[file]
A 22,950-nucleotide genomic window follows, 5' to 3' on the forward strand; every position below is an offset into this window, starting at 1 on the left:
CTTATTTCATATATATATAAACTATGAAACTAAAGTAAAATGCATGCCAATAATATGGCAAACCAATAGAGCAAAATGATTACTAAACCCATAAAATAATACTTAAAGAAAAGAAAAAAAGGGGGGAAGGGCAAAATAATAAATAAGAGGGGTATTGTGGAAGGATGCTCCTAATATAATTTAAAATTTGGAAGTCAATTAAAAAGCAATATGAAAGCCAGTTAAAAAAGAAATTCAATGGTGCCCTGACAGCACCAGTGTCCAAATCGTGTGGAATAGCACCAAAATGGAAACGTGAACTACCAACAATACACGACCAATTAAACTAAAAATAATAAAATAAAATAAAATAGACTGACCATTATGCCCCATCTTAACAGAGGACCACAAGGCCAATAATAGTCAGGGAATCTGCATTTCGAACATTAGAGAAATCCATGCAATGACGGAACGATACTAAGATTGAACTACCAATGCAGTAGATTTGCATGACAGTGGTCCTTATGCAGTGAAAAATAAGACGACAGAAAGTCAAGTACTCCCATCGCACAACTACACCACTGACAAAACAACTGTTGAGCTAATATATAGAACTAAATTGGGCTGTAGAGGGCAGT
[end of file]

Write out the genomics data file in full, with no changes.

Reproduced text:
A 22,950-nucleotide genomic window follows, 5' to 3' on the forward strand; every position below is an offset into this window, starting at 1 on the left:
CTTATTTCATATATATATAAACTATGAAACTAAAGTAAAATGCATGCCAATAATATGGCAAACCAATAGAGCAAAATGATTACTAAACCCATAAAATAATACTTAAAGAAAAGAAAAAAAGGGGGGAAGGGCAAAATAATAAATAAGAGGGGTATTGTGGAAGGATGCTCCTAATATAATTTAAAATTTGGAAGTCAATTAAAAAGCAATATGAAAGCCAGTTAAAAAAGAAATTCAATGGTGCCCTGACAGCACCAGTGTCCAAATCGTGTGGAATAGCACCAAAATGGAAACGTGAACTACCAACAATACACGACCAATTAAACTAAAAATAATAAAATAAAATAAAATAGACTGACCATTATGCCCCATCTTAACAGAGGACCACAAGGCCAATAATAGTCAGGGAATCTGCATTTCGAACATTAGAGAAATCCATGCAATGACGGAACGATACTAAGATTGAACTACCAATGCAGTAGATTTGCATGACAGTGGTCCTTATGCAGTGAAAAATAAGACGACAGAAAGTCAAGTACTCCCATCGCACAACTACACCACTGACAAAACAACTGTTGAGCTAATATATAGAACTAAATTGGGCTGTAGAGGGCAGT